Logistics play an important part in the game. Various kinds of movement and attack orders deplete the supplies of units to varying degrees. The supply rules in this game are the most complex I've dealt with for some time. Unless attention is paid to the depletion of units' supplies, you will soon find yourself up a proverbial gum tree!
Although the game plays in a similar fashion to Arnhem, it is u reassuring to see that the author has decided not to rest on the laurels of his previous creation and has modified the rules system so the actual battle sequences play faster and yet more confusingly to add realism. The effect works well and enhances the feeling of tension prevalent throughout the game.
There are six scenarios in all. The first five are in chronological order whereas the last one attempts to cover the entire campaign. To be honest, there was no way that this last scenario could be played in time for the review schedule but from playing the others, I can only say that it looks very tempting indeed. To play the campaign to its conclusion would undoubtedly require several sessions at the computer. To master this game would probably require even more time. The only way to win the scenario is to destroy all the opposing units. At the same time, your own losses must be kept low. This is the only major point of contention I have with the game. As the author himself points out in the historical notes, the Axis powers withdrew before they suffered total annihilation and even then, inflicted massive losses on the Allies during the campaign. The other scenarios however, each have their own victory conditions and all of these reflect the difficulty of the actual situations.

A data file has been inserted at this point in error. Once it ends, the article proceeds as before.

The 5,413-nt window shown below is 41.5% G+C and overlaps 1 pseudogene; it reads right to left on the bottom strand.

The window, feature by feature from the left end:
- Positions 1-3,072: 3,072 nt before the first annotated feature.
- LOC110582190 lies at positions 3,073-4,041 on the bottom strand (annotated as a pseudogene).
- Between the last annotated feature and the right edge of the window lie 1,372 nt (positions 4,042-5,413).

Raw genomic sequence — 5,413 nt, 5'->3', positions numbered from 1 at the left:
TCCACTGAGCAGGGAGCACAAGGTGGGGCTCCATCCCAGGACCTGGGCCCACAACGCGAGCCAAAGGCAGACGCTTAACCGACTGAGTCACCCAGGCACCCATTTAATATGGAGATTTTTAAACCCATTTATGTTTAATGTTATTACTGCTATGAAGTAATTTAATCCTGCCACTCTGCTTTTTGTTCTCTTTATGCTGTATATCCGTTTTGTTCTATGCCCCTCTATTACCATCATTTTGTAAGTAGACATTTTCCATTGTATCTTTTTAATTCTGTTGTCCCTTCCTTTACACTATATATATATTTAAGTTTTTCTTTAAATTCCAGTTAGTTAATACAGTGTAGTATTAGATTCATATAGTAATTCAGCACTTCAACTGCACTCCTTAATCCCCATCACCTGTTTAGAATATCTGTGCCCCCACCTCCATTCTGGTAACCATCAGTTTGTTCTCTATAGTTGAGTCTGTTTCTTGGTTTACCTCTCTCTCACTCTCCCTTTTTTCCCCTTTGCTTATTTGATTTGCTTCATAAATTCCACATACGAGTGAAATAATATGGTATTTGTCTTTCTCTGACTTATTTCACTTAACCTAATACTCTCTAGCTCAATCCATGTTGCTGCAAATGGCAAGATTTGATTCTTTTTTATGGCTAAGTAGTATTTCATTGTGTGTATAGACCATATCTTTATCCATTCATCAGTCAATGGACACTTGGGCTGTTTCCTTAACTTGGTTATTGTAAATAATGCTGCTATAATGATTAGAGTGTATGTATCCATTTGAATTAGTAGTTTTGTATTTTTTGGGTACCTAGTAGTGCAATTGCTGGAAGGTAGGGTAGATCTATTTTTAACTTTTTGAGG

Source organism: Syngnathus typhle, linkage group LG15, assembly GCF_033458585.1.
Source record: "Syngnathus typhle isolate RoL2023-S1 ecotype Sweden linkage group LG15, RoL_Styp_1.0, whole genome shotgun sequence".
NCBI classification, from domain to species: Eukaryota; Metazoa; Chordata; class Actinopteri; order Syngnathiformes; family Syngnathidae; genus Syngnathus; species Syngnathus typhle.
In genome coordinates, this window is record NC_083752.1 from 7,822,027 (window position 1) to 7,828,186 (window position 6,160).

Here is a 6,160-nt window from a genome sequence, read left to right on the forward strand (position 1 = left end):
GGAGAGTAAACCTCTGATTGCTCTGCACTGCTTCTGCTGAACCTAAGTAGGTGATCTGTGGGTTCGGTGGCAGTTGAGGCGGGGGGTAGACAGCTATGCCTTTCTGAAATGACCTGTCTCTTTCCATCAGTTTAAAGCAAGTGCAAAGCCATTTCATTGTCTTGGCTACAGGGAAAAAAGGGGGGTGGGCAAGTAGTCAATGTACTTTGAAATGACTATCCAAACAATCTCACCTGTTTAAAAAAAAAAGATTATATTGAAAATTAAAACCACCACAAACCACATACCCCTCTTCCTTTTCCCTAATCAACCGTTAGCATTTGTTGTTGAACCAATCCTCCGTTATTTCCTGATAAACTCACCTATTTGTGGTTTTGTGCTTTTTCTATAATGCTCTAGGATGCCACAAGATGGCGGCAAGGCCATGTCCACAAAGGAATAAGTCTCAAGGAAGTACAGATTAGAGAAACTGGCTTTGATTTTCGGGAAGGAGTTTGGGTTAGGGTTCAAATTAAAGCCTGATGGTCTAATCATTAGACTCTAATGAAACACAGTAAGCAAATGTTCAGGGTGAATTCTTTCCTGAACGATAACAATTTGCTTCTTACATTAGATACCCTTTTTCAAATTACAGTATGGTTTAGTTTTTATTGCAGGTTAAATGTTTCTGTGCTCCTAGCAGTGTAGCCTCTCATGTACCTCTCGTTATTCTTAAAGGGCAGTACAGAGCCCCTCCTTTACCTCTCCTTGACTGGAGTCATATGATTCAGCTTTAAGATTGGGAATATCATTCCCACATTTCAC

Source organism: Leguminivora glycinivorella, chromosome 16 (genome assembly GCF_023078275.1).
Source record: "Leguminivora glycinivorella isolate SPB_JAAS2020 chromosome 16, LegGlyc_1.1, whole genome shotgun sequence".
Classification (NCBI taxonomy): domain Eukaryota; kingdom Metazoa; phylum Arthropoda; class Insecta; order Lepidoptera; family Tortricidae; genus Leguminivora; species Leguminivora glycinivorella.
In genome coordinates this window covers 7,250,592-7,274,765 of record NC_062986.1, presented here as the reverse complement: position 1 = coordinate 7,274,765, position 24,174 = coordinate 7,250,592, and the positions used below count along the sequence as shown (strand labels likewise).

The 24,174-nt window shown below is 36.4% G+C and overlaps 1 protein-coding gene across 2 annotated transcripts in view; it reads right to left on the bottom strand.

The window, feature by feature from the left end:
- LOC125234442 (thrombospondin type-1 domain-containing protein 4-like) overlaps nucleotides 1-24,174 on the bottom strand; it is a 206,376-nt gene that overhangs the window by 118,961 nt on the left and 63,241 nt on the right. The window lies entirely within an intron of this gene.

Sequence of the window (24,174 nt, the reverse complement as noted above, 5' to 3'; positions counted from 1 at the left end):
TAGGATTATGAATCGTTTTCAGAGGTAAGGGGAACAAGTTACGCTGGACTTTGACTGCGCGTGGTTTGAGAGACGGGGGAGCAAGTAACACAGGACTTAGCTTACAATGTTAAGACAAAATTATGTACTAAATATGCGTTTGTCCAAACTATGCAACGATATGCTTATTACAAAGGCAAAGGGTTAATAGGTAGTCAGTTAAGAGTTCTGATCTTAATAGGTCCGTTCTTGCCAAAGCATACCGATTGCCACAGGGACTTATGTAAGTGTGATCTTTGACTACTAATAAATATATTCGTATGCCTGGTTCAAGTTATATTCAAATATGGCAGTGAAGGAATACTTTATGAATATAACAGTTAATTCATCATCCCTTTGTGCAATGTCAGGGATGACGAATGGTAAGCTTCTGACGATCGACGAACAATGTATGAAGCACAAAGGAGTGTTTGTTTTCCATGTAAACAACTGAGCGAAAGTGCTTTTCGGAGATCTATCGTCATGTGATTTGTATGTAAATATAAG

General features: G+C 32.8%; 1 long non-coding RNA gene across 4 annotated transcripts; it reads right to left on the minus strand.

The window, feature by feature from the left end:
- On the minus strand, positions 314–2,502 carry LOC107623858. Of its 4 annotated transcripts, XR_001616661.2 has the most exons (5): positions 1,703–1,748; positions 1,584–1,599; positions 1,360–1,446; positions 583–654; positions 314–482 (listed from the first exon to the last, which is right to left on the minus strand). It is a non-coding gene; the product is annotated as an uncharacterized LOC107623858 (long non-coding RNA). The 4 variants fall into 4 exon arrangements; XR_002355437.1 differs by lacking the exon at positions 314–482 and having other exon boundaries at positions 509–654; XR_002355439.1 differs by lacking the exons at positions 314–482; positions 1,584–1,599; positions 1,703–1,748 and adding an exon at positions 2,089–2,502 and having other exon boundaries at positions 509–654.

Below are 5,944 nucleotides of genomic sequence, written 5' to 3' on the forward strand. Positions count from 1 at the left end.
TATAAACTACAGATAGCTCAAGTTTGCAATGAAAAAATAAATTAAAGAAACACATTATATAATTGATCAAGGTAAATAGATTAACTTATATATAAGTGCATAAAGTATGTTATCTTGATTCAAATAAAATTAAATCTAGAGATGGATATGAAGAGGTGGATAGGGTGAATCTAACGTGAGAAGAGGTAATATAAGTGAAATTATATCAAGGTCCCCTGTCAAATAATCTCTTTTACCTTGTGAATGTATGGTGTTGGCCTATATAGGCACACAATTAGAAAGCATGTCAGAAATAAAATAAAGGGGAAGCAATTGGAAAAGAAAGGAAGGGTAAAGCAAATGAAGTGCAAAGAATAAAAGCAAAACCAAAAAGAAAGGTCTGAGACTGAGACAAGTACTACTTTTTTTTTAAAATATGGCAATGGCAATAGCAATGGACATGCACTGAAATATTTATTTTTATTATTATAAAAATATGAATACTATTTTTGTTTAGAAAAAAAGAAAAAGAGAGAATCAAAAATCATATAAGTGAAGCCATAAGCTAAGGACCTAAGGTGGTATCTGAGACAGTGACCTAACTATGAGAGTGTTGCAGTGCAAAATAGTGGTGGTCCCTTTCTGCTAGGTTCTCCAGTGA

One other area, not so much an inaccuracy as an omission, is the lack of airpower on either side. This can be accounted for, however, when you consider that rarely did the RAF or Luftwaffe have any decisive affect on engagements, and as the author himself reminds us in the designer's notes, there were some limitations imposed by the lack of memory an incredible amount is packed into the game.
But this does lead me to the final point. Whilst the game excels in some areas, I feel that Mr Smith may have bitten off more than a Spectrum can chew. It may seem unfair to say this as the author is evidently a most capable programmer and a dedicated military historian. But the designer's notes are full of excuses for the things he couldn't put in all because of the limitations of the computer rather than his limitations as a Programmer. Perhaps a modular series of games would have worked better. Air support rules could have been added for the sake of completeness. The scale could have been one that better suited the game and Mr Smith's apparent wishes. Then the Spectrum would have had a classic series of wargames, I'm sure.
What Desert Rats does offer is a massive game that strives to retain every historical point of accuracy despite limitations and ever present compromises. Perhaps these criticisms should be laid at the producers and not the author himself. Perhaps other factors prevented a series of games from being developed. Whatever the reasons, Desert Rats is a superb game that could have been even more substantial.